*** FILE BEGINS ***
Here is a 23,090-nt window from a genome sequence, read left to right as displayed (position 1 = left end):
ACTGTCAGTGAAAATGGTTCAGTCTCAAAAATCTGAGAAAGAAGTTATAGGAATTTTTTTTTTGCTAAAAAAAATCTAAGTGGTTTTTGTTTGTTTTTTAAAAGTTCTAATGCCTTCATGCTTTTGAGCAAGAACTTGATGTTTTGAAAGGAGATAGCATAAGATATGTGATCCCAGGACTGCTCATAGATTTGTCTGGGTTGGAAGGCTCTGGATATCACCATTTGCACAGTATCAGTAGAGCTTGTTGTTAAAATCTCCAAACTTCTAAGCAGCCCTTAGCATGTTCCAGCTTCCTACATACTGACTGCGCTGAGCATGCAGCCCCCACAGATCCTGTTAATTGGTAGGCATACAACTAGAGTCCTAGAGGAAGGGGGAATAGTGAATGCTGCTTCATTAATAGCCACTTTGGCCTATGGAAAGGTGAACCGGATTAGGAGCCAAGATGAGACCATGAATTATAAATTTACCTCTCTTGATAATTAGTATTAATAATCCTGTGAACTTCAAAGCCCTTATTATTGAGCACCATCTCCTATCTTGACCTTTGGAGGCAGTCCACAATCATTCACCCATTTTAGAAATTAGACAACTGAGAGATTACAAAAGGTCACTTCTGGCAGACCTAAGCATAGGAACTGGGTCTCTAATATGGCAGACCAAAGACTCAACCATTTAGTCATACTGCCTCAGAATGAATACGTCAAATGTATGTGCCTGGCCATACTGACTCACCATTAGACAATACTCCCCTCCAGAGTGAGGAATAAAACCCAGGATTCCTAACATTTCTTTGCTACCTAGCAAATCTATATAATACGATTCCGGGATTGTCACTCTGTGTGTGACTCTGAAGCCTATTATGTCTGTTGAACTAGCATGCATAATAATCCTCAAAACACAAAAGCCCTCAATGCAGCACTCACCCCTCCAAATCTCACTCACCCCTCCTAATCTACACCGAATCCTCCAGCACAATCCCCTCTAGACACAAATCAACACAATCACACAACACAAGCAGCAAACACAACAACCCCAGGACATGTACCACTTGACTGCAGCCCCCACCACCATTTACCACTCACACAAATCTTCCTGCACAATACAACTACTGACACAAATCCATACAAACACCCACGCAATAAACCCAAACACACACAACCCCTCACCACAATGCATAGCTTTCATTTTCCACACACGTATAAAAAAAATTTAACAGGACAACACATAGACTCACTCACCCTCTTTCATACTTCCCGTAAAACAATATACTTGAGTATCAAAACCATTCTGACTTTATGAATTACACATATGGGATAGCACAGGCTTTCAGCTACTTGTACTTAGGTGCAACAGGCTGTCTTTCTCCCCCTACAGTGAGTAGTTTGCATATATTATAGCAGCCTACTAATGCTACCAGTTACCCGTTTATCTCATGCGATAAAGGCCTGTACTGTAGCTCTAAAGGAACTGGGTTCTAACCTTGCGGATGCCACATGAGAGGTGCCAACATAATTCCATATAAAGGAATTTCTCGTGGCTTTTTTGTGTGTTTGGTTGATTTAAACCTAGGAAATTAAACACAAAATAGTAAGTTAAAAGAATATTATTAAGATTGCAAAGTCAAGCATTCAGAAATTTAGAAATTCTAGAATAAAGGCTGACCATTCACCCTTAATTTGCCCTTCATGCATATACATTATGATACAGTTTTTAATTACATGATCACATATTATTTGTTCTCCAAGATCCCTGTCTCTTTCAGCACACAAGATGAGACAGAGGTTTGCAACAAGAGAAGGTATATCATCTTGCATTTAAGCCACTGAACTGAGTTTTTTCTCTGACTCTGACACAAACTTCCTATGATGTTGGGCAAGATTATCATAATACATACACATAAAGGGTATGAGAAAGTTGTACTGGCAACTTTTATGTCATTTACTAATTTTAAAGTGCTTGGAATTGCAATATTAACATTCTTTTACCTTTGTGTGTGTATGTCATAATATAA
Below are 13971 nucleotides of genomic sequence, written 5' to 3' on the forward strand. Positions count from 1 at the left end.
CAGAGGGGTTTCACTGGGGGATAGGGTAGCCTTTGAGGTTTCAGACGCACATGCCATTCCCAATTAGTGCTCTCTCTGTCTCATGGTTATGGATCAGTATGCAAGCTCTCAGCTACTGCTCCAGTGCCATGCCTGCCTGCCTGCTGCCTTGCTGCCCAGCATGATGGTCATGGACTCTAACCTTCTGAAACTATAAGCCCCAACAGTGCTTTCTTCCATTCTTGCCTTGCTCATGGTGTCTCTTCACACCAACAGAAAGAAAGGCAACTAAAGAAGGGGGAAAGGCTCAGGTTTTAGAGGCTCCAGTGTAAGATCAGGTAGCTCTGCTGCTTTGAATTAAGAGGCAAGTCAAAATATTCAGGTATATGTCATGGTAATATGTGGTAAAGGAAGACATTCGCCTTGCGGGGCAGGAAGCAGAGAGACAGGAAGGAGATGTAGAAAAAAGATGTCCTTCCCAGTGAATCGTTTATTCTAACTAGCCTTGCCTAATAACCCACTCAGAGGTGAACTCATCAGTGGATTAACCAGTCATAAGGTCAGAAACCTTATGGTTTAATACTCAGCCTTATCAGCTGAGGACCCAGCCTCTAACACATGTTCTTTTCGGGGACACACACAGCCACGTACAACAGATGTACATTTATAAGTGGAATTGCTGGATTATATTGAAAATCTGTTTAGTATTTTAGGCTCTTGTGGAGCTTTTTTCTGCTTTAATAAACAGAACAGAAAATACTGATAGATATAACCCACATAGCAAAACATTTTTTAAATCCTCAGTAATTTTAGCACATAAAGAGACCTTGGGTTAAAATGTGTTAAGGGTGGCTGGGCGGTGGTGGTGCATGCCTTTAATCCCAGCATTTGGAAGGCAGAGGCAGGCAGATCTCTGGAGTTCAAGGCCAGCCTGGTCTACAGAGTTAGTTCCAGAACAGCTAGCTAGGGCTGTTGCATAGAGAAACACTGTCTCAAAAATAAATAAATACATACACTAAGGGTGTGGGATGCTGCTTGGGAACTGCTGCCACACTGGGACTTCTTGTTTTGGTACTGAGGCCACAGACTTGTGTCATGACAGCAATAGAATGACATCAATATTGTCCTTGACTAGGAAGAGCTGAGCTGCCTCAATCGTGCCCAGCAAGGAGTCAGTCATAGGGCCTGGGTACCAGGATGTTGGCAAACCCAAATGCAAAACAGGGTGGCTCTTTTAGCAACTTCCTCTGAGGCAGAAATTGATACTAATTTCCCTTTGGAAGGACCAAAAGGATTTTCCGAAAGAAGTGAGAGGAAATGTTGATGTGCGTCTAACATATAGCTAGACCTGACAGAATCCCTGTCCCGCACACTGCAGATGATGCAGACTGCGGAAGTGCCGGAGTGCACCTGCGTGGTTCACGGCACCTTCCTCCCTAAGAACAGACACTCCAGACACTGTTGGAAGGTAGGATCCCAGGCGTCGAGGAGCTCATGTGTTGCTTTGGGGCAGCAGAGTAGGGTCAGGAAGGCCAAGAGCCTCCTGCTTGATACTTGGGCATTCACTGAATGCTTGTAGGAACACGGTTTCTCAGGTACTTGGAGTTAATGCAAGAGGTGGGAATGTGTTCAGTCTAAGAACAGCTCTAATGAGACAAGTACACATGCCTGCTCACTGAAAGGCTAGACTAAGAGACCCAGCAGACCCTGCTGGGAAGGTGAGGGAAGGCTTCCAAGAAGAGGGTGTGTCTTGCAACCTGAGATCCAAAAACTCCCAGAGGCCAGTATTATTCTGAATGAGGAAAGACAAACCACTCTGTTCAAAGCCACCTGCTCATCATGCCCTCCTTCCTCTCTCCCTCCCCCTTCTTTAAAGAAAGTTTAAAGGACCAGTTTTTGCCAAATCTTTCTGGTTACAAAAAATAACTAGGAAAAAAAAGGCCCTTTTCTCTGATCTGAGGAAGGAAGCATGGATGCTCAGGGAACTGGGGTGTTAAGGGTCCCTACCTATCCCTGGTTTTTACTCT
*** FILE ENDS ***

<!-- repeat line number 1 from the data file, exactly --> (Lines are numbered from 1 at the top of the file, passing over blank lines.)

Here is a 23,090-nt window from a genome sequence, read left to right as displayed (position 1 = left end):